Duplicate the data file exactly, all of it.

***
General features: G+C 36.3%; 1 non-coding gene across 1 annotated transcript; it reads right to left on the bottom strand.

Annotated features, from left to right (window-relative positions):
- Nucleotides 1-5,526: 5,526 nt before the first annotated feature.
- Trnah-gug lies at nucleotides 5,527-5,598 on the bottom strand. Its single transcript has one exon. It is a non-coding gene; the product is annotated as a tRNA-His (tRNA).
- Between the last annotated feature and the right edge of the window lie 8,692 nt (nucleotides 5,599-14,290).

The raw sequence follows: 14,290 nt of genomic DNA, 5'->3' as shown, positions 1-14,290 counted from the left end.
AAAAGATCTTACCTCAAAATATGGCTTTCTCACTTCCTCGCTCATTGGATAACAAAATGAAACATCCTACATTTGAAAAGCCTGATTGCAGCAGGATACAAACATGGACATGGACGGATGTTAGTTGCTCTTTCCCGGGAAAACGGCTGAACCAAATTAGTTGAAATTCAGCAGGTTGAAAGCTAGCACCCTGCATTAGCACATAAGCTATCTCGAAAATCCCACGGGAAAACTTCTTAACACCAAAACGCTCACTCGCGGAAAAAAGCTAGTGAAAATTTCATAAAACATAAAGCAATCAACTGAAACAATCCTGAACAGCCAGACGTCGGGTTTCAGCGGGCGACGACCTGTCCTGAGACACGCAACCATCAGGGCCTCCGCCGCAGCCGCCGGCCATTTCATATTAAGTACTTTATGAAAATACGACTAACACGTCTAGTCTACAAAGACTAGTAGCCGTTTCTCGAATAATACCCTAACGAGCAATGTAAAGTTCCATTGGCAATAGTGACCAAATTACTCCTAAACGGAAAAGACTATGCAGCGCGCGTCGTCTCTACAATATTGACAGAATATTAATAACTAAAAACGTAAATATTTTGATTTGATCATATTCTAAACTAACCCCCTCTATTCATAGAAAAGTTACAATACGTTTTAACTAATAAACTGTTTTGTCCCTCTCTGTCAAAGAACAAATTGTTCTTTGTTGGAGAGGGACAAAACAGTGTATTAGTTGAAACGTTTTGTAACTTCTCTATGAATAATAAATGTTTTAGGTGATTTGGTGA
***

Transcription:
General features: G+C 36.3%; 1 non-coding gene across 1 annotated transcript; it reads right to left on the bottom strand.

Annotated features, from left to right (window-relative positions):
- Nucleotides 1-5,526: 5,526 nt before the first annotated feature.
- Trnah-gug lies at nucleotides 5,527-5,598 on the bottom strand. Its single transcript has one exon. It is a non-coding gene; the product is annotated as a tRNA-His (tRNA).
- Between the last annotated feature and the right edge of the window lie 8,692 nt (nucleotides 5,599-14,290).

The raw sequence follows: 14,290 nt of genomic DNA, 5'->3' as shown, positions 1-14,290 counted from the left end.
AAAAGATCTTACCTCAAAATATGGCTTTCTCACTTCCTCGCTCATTGGATAACAAAATGAAACATCCTACATTTGAAAAGCCTGATTGCAGCAGGATACAAACATGGACATGGACGGATGTTAGTTGCTCTTTCCCGGGAAAACGGCTGAACCAAATTAGTTGAAATTCAGCAGGTTGAAAGCTAGCACCCTGCATTAGCACATAAGCTATCTCGAAAATCCCACGGGAAAACTTCTTAACACCAAAACGCTCACTCGCGGAAAAAAGCTAGTGAAAATTTCATAAAACATAAAGCAATCAACTGAAACAATCCTGAACAGCCAGACGTCGGGTTTCAGCGGGCGACGACCTGTCCTGAGACACGCAACCATCAGGGCCTCCGCCGCAGCCGCCGGCCATTTCATATTAAGTACTTTATGAAAATACGACTAACACGTCTAGTCTACAAAGACTAGTAGCCGTTTCTCGAATAATACCCTAACGAGCAATGTAAAGTTCCATTGGCAATAGTGACCAAATTACTCCTAAACGGAAAAGACTATGCAGCGCGCGTCGTCTCTACAATATTGACAGAATATTAATAACTAAAAACGTAAATATTTTGATTTGATCATATTCTAAACTAACCCCCTCTATTCATAGAAAAGTTACAATACGTTTTAACTAATAAACTGTTTTGTCCCTCTCTGTCAAAGAACAAATTGTTCTTTGTTGGAGAGGGACAAAACAGTGTATTAGTTGAAACGTTTTGTAACTTCTCTATGAATAATAAATGTTTTAGGTGATTTGGTGA